The root of the problem is basic. What motivated the finance sector employees? Was it the greater good of their customers - the investors, the shareholders? No, it wasn't. The brokers and their customers were at odds, and that was the root of all evil.

Savers and shareholders want to earn money over years, at a reasonable level of risk. The finance sector employees wanted to earn as much money as possible as quickly as possible, and let long-term profit go hang.

And thus the demand for the CDO squared was born. It was demand created by people driven by one thing only: achieving the highest possible returns in the shortest possible time and to hell with the risk. Interest rates around the world were very low: It was hard to make a killing through more ordinary avenues. Also, the investment banks were in a cutthroat contest over who could make the highest returns, resulting in the fattest bonuses.

No wonder Wall Street shut its eyes and gorged on these mutated derivatives.

Make no mistake, much the same happened in Israel too, but luckily for us the derivatives were a lot less dangerous. Here too the contest to achieve the highest returns led to obliviousness to risk. Institutional investors gorged on corporate bonds. Provident funds today have put as much as half their managed assets into corporate debt, instead of into safer Israeli government debt, just because the companies were offering slightly higher interest rates.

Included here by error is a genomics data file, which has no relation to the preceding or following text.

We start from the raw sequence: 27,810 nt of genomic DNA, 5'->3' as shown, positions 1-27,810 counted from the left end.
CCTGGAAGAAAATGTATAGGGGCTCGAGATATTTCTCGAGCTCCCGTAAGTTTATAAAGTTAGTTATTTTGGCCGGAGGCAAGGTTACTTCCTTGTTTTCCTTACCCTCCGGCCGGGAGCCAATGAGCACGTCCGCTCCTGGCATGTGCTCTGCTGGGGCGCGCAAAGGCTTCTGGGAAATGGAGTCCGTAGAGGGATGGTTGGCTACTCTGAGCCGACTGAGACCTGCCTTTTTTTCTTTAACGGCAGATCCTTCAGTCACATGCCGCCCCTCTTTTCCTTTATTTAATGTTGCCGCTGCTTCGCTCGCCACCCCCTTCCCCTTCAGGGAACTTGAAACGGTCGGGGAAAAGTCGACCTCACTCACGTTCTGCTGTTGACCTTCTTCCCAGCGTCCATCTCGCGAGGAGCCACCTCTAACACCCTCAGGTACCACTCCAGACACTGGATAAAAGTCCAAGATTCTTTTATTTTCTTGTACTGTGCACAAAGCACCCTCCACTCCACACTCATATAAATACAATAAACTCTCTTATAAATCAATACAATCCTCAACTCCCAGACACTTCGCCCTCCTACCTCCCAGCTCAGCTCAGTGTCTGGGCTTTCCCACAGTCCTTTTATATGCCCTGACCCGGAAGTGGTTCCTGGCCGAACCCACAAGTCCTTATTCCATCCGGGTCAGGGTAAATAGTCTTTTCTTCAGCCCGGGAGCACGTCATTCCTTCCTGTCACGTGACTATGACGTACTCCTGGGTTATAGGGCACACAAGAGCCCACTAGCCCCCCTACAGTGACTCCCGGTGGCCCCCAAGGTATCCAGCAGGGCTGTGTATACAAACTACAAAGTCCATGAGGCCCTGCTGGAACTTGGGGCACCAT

Institutional investors are believed to have bought NIS 11 billion worth of ungraded (read, high-risk) debt in the last few years. If it was a corporate bond and it twitched, somebody would swallow it, no matter how inferior its flavor. And we will be paying the price of this gluttony for years to come as the companies default on debt.

Why did this happen? Because the competition between the investment banks focused on the wrong thing, from our perspective. All they cared about was achieving the highest profit in a given year. But all we savers care about is achieving the highest profit over time. The gap between the two is all about risk. To achieve fast gains means to take high risks and to lock in gains over the long-term is to settle for lower risk.

One lesson is that the way a financial firm's results is measured must change, to factor in risk criteria. Profit must be measured not in net terms, but adjusted for risk. Also, the way the bankers and brokers running our money are remunerated must also change. They cannot be allowed to earn millions plus options plus golden parachutes if they fail us, the long-term savers. A paycheck of millions in a country with social gaps like Israel's is not merely immoral; it causes actual economic damage. Pay incentives at the banks and brokerages must be linked to long-term achievement, to link between their aspirations and ours.